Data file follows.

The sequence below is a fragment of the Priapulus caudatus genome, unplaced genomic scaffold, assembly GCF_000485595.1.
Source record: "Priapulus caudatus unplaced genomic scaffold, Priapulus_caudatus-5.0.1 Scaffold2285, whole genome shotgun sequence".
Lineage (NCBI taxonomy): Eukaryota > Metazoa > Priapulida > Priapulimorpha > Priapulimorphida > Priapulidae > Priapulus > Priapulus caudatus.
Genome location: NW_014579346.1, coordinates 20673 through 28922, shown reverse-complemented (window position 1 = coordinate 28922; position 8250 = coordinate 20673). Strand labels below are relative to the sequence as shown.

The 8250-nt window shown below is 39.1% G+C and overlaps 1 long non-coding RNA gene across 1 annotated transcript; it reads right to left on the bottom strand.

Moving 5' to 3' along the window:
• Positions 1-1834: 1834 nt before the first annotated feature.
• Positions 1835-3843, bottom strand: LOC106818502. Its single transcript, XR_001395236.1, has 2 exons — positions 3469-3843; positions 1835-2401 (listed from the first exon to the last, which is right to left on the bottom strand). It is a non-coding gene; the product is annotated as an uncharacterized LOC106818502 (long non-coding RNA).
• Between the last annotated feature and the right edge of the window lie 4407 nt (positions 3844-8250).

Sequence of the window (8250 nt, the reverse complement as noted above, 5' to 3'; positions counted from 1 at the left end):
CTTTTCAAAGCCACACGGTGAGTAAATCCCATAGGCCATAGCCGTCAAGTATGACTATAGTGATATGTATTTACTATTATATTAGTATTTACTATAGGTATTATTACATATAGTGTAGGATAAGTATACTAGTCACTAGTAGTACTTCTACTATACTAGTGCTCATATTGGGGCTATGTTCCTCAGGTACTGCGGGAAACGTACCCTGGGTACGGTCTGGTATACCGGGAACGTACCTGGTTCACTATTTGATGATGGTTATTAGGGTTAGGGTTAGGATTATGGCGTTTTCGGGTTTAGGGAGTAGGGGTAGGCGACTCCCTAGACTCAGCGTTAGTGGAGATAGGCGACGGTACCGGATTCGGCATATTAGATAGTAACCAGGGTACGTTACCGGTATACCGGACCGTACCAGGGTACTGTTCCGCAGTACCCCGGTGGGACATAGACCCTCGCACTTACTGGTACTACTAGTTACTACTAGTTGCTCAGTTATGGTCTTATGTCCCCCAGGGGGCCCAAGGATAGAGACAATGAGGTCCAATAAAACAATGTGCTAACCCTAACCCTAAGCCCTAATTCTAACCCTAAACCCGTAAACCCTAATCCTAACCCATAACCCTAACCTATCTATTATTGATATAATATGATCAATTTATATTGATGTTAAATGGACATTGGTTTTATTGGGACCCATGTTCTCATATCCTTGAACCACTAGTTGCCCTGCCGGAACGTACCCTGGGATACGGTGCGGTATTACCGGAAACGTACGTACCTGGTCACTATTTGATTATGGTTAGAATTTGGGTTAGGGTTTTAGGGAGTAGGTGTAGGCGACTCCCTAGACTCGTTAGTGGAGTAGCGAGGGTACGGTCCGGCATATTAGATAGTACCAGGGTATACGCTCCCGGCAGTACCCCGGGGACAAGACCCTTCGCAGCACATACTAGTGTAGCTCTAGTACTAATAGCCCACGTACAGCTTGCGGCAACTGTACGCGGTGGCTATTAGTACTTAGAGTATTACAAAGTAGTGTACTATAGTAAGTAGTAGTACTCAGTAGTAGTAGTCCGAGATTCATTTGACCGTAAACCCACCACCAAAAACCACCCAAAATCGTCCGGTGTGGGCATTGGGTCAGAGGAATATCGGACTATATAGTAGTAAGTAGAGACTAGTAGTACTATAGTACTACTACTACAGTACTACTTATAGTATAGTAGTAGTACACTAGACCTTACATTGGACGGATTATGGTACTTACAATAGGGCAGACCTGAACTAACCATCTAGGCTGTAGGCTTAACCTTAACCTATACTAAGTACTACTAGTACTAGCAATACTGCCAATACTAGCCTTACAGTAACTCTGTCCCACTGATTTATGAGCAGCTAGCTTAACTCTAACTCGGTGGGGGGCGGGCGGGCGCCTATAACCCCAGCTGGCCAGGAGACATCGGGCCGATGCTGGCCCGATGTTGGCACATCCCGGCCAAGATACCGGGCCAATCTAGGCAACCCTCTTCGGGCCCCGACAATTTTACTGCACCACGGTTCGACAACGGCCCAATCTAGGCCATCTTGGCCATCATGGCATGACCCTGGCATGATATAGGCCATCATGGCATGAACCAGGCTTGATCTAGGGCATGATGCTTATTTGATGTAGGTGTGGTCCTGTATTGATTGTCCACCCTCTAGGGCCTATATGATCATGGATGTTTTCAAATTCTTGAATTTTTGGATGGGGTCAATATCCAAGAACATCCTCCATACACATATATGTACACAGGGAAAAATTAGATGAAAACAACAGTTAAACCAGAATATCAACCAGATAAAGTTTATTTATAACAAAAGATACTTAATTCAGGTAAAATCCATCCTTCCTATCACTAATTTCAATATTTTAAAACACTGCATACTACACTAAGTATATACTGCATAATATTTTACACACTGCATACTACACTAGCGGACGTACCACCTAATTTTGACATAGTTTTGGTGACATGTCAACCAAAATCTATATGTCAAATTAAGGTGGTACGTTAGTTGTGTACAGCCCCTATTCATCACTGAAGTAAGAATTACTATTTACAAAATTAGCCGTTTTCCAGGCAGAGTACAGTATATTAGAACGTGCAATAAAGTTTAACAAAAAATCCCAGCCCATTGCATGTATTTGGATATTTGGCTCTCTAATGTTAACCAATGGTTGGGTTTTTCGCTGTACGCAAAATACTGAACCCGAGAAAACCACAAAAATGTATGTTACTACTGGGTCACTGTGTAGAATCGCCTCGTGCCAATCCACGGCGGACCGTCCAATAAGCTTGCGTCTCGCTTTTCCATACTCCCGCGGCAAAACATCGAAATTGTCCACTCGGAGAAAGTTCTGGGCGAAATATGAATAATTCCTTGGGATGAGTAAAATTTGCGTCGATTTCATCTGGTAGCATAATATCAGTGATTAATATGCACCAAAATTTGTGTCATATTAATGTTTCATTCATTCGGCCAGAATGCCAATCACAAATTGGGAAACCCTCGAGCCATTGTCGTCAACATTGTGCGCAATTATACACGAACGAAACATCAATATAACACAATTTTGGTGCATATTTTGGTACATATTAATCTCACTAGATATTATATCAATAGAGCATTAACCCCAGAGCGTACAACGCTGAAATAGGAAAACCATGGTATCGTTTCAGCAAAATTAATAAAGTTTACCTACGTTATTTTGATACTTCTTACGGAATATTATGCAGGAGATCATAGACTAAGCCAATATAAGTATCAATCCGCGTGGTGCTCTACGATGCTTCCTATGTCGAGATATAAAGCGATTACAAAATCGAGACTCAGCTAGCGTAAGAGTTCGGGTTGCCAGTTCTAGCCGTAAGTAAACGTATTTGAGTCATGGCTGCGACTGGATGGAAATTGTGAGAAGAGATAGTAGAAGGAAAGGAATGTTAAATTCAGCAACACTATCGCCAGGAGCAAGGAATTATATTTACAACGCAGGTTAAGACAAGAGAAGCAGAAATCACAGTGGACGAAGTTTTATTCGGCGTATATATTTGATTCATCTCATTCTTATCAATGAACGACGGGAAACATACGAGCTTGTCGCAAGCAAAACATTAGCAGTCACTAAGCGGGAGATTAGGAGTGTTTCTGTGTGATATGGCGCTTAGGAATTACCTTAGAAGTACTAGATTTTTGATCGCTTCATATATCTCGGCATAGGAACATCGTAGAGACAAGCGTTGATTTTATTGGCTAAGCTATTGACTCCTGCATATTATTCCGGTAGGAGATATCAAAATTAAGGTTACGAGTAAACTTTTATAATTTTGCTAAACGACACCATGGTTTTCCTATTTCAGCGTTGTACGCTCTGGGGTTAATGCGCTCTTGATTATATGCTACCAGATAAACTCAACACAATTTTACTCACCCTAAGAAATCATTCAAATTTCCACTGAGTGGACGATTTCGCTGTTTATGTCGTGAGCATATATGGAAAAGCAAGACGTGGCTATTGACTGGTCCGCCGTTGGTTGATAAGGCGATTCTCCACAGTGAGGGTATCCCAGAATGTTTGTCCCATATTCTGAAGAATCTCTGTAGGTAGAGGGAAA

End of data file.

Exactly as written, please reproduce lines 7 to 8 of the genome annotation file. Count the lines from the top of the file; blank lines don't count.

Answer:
• Positions 1-1834: 1834 nt before the first annotated feature.
• Positions 1835-3843, bottom strand: LOC106818502. Its single transcript, XR_001395236.1, has 2 exons — positions 3469-3843; positions 1835-2401 (listed from the first exon to the last, which is right to left on the bottom strand). It is a non-coding gene; the product is annotated as an uncharacterized LOC106818502 (long non-coding RNA).